We even had requests for general interest talk shows.  It was a lot of fun, but also a huge distraction.  It definitely played a part in the loss we suffered against Miami of Ohio the following week.  But what most people don’t know is that it was actually that loss that finally forged our team.  The sick feeling we all felt after giving up a 28-point lead was something we never, ever wanted to feel again.  And we didn’t.  We learned that winning was hard no matter if your opponent was a top 10 ranked team, or in the case of Miami of Ohio, a scrappy, well-coached MAC team with tremendous determination.

LTP: Your teammate, Pat Fitzgerald, is obviously going through a very rough time over the past two seasons. Fans are quick to point to Fitz and your team as one that brought the passion every down and every week. What’s your take on the state of things right now, particularly as an offense?

DB: First of all, Fitz has done an incredible job over the years and certainly should be judged based on his full body of work and not a snapshot in time like this season, or last season.  He is the winningest coach in NU history and best ambassador for the program there could be.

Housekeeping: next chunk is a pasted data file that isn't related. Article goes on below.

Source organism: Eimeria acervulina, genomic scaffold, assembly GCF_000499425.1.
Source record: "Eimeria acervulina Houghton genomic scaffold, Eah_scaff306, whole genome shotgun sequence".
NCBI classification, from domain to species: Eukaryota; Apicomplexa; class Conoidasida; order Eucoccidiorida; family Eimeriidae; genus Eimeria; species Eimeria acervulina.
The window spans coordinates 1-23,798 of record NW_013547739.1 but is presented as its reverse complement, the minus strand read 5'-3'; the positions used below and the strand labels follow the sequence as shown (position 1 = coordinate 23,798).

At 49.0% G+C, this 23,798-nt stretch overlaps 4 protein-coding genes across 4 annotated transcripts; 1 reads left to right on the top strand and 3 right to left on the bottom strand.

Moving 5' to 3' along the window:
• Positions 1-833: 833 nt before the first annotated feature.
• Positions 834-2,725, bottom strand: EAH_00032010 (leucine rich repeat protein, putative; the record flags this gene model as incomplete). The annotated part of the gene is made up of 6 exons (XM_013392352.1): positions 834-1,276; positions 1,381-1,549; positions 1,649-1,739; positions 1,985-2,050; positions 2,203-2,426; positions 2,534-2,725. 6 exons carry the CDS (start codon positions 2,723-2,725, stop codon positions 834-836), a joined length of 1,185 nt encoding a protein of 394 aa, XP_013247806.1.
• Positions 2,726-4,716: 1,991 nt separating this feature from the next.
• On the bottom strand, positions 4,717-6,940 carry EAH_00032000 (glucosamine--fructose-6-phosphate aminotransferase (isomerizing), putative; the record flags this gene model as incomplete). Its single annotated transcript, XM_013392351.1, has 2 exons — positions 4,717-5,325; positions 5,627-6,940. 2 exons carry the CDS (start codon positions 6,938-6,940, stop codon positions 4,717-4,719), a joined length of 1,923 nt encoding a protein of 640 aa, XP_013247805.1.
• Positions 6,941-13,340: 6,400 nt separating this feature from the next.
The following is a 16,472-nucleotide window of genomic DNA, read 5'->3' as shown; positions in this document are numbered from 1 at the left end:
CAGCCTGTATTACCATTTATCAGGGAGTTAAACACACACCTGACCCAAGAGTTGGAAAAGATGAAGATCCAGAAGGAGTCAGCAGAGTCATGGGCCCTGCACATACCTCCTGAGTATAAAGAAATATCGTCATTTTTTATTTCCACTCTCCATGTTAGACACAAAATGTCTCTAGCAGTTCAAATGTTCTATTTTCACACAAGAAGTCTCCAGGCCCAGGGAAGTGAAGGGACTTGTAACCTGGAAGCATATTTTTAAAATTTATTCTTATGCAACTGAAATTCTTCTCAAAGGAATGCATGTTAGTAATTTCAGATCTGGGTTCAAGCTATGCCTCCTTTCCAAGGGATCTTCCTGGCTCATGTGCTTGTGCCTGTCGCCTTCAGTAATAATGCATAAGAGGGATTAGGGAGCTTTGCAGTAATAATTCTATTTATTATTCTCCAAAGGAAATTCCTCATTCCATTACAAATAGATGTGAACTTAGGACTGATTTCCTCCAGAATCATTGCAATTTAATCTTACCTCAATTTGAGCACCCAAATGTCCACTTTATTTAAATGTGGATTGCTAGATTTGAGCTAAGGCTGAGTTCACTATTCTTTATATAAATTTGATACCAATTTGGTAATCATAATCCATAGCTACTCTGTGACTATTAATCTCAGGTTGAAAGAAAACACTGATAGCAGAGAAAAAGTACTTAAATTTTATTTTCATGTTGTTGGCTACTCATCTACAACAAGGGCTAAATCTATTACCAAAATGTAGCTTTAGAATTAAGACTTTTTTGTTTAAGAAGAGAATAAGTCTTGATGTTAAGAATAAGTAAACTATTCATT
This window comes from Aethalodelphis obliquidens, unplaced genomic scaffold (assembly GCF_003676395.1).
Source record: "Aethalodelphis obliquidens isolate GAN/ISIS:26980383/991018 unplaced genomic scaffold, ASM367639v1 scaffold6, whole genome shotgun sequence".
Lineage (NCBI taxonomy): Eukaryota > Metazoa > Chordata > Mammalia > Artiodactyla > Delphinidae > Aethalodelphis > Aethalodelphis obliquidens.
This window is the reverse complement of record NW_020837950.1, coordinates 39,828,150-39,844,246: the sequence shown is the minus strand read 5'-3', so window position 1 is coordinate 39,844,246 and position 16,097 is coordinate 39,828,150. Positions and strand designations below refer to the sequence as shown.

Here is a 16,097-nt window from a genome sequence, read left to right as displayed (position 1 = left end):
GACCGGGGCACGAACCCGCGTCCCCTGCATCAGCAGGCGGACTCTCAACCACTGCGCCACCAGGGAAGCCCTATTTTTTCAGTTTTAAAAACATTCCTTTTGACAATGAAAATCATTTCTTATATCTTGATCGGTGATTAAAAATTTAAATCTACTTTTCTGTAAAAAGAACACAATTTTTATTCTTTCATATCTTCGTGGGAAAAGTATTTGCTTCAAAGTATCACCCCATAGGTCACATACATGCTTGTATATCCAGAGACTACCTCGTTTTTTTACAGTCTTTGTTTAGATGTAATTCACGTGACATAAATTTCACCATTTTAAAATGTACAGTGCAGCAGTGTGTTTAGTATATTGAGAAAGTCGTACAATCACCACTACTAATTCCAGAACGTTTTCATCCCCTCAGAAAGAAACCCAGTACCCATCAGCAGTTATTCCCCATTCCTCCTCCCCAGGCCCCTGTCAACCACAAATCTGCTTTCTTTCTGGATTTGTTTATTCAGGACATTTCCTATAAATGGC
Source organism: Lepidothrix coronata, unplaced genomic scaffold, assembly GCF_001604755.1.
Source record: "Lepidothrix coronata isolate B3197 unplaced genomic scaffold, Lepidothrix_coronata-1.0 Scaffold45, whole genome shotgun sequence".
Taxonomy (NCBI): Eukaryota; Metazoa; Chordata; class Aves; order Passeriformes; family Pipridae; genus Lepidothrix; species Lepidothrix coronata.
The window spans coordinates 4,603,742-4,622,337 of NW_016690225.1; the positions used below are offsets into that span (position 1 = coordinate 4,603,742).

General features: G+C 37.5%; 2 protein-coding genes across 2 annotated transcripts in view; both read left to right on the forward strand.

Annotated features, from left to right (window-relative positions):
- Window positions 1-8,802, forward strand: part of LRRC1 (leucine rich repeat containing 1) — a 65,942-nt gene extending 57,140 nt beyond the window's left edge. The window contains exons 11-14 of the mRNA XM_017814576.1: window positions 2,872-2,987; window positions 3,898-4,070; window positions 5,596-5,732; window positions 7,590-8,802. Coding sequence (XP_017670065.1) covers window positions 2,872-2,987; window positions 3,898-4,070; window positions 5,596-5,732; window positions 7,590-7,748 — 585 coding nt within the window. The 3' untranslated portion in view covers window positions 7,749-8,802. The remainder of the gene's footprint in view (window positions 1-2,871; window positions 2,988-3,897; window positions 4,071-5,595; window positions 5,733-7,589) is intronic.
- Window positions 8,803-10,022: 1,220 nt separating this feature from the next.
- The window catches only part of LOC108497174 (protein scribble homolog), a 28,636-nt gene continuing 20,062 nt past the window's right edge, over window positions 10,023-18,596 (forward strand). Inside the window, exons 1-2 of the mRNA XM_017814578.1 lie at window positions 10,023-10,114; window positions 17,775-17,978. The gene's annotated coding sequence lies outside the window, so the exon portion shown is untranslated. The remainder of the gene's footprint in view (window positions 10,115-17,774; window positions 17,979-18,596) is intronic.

Fitz is no stranger to adversity.  All of us experienced some rough years at NU before we turned things around.  In times like these there are leaders and then there are those who lead.  Fitz has led by example certainly as a player and now as coach.  With his preparation and dedication to put his players in a position to win every game they play in, I think it is on his players to perform.


Players win, pure and simple.  And although I don’t advocate for excuses, key injuries play a major part of every season.  And at a place like NU, depth is an issue.  With such high academic standards, our pool of high school players to recruit from is so much smaller than almost every other major college football program.